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Hecker, Friedrich F. K.

Born: 1811-09-28 Eichtersheim, Prussia

Died: 1881-03-24 Summerfield, Illinois

Fredrich F. K. Hecker was a German attorney, politician, revolutionary, and Union Army officer. Born in the Grand Duchy of Baden, Hecker received a doctorate in law from Heidelberg University in 1834. He then traveled to Paris, France, to study to be a civil servant before deciding to become an attorney in 1836. He married Josephine Eisenhardt in 1839, with whom he had nine children. Hecker entered politics in 1842, winning election to the Mannheim city council and then to the Baden Lantag. He quickly rose to prominence as a liberal democrat and participated in the 1848 Frankfurt Pre-Parliament to establish a German republic. When the assembly broke down, Hecker became a leader in the revolutionary army. After suffering a military defeat, Hecker fled to Switzerland and then to the United States in September 1848. He settled in Summerfield, Illinois, but returned to Germany in 1849 to participate in another revolution that collapsed before his arrival.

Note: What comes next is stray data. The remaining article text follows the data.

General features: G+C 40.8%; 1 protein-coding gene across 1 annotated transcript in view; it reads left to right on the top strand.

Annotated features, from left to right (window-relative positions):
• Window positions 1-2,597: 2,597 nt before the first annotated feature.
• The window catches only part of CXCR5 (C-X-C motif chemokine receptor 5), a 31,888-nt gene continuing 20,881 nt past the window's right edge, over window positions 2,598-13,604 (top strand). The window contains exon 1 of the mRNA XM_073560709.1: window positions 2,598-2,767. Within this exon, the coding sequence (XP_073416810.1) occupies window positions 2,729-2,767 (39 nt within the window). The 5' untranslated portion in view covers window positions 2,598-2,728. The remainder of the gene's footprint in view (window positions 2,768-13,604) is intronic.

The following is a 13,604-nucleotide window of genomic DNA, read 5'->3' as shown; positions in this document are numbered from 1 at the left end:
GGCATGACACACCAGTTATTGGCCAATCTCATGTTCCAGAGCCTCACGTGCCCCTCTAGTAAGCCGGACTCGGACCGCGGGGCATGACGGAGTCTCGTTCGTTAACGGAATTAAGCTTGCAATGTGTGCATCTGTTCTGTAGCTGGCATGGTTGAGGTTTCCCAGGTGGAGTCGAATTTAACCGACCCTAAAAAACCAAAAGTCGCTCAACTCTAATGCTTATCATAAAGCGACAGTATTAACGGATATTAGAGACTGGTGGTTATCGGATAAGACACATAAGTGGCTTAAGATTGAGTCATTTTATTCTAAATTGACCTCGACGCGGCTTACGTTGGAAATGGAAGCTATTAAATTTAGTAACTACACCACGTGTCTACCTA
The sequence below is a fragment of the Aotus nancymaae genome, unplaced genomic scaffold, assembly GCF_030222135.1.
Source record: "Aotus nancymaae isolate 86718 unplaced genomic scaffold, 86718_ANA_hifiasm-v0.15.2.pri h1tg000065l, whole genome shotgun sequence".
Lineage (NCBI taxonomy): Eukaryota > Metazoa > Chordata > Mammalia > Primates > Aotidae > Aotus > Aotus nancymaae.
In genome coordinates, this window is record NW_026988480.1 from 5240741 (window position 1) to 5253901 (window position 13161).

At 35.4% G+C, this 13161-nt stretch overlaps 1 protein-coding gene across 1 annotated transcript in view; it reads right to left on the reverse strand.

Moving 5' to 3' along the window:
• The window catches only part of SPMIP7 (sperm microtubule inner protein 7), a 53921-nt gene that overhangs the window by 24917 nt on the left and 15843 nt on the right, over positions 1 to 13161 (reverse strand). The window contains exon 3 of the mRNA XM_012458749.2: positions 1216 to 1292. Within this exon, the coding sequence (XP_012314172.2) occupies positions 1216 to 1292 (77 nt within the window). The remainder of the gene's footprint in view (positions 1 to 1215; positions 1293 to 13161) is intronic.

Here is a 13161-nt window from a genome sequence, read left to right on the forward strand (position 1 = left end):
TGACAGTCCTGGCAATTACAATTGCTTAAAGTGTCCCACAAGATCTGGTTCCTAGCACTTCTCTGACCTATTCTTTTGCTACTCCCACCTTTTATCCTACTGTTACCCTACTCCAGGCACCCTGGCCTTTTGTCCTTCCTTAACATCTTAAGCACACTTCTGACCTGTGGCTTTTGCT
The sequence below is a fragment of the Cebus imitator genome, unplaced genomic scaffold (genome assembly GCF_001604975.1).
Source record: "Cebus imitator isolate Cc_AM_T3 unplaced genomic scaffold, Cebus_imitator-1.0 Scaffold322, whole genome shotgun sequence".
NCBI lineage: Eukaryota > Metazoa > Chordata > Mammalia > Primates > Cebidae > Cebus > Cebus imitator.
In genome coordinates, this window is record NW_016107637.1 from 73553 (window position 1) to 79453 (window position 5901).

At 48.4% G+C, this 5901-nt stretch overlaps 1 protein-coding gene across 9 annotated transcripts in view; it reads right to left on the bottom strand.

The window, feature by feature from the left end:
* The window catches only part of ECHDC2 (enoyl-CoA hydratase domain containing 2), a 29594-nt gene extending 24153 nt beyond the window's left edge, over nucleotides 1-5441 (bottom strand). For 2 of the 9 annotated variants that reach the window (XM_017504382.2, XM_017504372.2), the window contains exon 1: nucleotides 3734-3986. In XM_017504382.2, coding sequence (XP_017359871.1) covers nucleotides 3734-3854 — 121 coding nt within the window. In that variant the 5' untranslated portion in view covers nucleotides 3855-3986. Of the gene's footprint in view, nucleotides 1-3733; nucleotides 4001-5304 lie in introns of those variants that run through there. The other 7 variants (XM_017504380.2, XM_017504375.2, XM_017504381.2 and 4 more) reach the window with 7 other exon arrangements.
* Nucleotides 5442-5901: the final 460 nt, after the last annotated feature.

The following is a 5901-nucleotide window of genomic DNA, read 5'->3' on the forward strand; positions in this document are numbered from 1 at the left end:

Upon returning to Illinois, Hecker became a farmer and immersed himself in Illinois' German community. He attended the Illinois Anti-Nebraska Convention and served as one of John Fremont's state electors (along with Abraham Lincoln) during the 1856 election. He also supported Lincoln's 1858 senatorial and 1860 presidential campaigns. Following the secession crisis, Hecker joined the Third Missouri Volunteer Regiment under fellow German revolutionary Franz Sigel. Hecker became an officer but soon fell out of favor with his volunteer troops due to his strict methods and resigned before the end of 1861. He served as colonel of the Eighty-Second Illinois Volunteers in October 1862, which became part of the Army of the Potomac. Hecker was wounded at Chancellorsville but returned to active duty in time to participate in the Chattanooga and Knoxville campaigns, during part of which he commanded a brigade. Hecker resigned his commission again in January 1864 because he felt he had been unfairly treated by his superiors.

Steven Rowan, "Hecker, Friedrich Karl Franz," American National Biography, ed. by John A. Garraty and Mark C. Carnes (New York: Oxford University Press, 1999), 10:486-87.